During the test, watch for fetches or XHRs that are initiated by content scripts and blocked by CORS. If extensions you depend on are affected, then please open bugs to add the affected extensions to a temporary allowlist to exempt them from the change. The changes only affect fetches or XHRs for content types not blocked by CORB (such as images, JavaScript, and CSS), and only if the server does not approve the CORS request with an Access-Control-Allow-Origin response header.

    For more details please see: www.chromium.org

  • Factor in scheme when determining if a request is cross-site in Chrome 84

    Chrome 84 will modify the definition of same-site for cookies such that requests on the same registrable domain but across schemes are considered cross-site instead of same-site. E.g., http://site.example and https://site.example will be considered cross-site to each other.

  • The ForceNetworkInProcess policy will no longer take effect in Chrome 84

    Chrome 73 introduced a change to move network activity into a separate process. We were aware of known incompatibilities with some third-party software that injected into Chrome's process, so the ForceNetworkInProcess policy was provided as a temporary stop-gap to revert to the old behavior. The transition period for this change will end in Chrome 84, and the policy will no longer have any effect.

Upcoming Chrome OS changes

  • Adding print server support for CUPS

    We’re working on a feature to add support for Common UNIX Printing System (CUPS) printing from print servers on Chrome OS. You and your users will be able to configure connections to external print servers and print from the printers on servers using CUPS.

 
Chrome 80

Chrome Browser updates

  • Updates to cookies with SameSite

    Starting in Chrome 80, cookies that don’t specify a SameSite attribute will be treated as if they were SameSite=Lax. Cookies that still need to be delivered in a cross-site context can explicitly request SameSite=None. Cookies with SameSite=None must also be marked Secure and delivered over HTTPS. To reduce disruption, the updates will be enabled gradually, so different users will see it at different times. We recommend that you test critical sites using the instructions for testing.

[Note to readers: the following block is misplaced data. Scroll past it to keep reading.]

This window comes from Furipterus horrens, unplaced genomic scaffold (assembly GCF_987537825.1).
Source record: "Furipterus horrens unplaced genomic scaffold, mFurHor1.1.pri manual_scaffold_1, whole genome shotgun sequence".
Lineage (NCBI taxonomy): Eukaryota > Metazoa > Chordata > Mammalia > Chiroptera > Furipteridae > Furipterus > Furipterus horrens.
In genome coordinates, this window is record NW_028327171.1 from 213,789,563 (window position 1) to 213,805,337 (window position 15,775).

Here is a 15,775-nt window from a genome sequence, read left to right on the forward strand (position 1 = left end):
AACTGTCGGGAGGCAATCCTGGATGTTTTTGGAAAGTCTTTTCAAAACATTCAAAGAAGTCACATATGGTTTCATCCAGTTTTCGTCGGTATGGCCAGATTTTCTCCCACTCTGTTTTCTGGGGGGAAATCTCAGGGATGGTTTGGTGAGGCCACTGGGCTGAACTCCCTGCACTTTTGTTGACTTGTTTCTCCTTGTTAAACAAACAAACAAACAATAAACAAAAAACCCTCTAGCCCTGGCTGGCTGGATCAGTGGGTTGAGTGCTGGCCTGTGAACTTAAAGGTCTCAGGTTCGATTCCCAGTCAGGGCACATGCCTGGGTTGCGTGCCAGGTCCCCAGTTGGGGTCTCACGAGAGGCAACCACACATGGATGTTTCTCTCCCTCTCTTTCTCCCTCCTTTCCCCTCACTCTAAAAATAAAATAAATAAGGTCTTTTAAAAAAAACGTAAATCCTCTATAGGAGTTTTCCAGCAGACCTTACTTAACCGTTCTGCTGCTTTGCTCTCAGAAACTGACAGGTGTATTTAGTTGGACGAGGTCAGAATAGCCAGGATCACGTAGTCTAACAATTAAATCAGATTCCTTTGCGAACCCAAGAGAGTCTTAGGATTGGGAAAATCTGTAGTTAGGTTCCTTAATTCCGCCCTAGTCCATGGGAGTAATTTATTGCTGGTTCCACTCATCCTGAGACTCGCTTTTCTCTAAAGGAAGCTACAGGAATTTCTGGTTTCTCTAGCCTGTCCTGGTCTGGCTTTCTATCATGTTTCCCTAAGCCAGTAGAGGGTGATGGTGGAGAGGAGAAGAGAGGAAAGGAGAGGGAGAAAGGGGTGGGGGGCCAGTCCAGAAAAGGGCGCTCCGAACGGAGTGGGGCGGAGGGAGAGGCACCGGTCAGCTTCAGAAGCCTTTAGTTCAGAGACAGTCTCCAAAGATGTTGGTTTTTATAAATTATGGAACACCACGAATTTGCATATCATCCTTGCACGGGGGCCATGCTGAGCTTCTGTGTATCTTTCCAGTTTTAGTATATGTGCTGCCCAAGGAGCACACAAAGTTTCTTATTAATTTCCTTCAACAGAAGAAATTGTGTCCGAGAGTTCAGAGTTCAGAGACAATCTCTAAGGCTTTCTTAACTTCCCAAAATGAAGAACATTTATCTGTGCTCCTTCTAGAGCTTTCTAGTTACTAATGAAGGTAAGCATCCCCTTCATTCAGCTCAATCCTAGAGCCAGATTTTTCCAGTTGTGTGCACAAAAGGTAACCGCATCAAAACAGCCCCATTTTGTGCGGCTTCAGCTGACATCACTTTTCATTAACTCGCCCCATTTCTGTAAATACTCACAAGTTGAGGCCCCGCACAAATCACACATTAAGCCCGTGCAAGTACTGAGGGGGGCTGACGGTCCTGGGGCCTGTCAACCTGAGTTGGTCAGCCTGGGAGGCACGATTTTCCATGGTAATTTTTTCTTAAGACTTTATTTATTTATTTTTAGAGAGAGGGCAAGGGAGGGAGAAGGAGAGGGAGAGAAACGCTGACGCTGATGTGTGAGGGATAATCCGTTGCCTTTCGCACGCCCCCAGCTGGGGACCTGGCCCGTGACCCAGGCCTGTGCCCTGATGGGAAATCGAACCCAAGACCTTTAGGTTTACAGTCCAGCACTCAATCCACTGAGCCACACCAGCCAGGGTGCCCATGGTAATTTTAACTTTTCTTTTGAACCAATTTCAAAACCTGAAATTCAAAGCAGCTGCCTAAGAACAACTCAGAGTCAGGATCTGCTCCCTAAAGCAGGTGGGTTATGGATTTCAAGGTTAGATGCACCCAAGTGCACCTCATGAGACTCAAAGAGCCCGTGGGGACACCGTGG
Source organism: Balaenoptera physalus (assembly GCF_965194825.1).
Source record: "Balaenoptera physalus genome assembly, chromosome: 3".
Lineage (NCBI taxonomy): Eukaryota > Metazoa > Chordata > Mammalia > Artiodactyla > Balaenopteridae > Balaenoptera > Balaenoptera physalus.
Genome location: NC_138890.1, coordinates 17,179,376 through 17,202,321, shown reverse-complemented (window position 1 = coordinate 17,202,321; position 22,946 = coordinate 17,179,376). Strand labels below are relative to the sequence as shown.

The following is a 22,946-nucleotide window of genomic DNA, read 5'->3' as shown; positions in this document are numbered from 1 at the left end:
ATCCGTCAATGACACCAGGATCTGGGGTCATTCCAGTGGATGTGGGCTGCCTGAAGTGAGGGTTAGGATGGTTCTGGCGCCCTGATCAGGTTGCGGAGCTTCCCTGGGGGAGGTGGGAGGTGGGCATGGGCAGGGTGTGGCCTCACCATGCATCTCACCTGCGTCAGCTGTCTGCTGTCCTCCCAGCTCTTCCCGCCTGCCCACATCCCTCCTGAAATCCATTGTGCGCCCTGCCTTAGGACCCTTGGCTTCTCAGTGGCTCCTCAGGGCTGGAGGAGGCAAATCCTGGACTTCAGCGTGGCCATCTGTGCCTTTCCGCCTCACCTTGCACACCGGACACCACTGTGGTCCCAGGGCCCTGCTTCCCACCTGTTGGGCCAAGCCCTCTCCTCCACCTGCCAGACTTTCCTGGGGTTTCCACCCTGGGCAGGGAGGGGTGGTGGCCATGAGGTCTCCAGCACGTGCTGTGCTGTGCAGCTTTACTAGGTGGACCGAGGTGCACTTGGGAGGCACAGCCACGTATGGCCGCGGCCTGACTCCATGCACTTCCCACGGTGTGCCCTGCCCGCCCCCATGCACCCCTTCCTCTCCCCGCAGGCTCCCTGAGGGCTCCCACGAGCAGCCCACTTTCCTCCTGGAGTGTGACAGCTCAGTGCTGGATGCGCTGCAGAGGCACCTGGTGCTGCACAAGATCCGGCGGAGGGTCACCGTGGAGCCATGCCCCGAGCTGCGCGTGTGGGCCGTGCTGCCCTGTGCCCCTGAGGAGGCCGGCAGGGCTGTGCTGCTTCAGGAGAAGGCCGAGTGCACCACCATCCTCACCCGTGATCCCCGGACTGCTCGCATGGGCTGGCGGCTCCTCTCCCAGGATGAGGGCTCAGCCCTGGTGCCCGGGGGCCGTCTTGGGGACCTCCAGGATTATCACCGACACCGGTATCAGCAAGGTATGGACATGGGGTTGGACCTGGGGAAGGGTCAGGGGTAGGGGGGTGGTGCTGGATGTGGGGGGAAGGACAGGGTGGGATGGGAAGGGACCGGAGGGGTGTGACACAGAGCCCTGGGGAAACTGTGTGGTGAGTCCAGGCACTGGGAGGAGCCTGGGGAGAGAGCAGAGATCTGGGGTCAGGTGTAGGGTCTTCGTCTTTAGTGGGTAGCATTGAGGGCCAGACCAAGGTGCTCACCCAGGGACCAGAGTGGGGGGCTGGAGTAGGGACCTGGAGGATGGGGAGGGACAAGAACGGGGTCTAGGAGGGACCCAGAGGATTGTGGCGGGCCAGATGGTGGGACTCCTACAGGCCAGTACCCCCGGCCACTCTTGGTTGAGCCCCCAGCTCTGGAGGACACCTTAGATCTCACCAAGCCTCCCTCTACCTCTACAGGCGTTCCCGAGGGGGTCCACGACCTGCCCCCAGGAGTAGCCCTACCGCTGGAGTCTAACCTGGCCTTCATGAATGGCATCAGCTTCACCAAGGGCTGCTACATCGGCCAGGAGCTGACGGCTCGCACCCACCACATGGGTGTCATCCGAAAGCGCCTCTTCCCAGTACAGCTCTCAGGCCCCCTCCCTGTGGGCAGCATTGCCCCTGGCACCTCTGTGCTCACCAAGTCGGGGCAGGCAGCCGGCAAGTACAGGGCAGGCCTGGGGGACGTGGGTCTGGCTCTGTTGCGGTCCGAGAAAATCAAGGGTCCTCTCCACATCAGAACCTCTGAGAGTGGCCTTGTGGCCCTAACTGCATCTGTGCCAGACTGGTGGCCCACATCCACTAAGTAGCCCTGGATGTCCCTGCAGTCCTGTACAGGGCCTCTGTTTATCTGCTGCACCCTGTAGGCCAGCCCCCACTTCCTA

You will be able to revert to the legacy cookie behavior using policies until Chrome 88. You can specify trusted domains using LegacySameSiteCookieBehaviorEnabledForDomainList or control the global default with LegacySameSiteCookieBehaviorEnabled. For more details, visit Cookie Legacy SameSite Policies.

  • Pop-ups and synchronous XHR requests not allowed on page unload

    Pop-ups and synchronous XHR requests won’t be allowed on page unload. This change will improve page load time and make code paths simpler and more reliable. If you encounter incompatibilities with legacy software, you will be able to revert to behavior matching Chrome 79 and earlier using the following policies, which will be available until Chrome 88:

  • Control data types in Chrome sync

    Chrome users have the ability to granularly enable or disable each type of data that’s synchronized in the advanced Data from Chrome sync settings. In Chrome 80, you can also control the data types synced using the SyncTypesListDisabled policy.

  • Changes to how HTTPS pages load secure subresources in Chrome 80 and 81

    In Chrome 80, http:// audio and video resources on https:// pages will be autoupgraded to https://, and Chrome will block them by default if they fail to load over https://. Users can unblock affected audio and video resources by clicking on the lock icon on the address bar and selecting Site Settings. In Chrome 80, http:// images on https:// pages will still be allowed to load, but users will see  “Not Secure” on the address bar.

    In Chrome 81, http:// images on https:// pages will be autoupgraded to https://, and Chrome will block them by default if they fail to load over https://.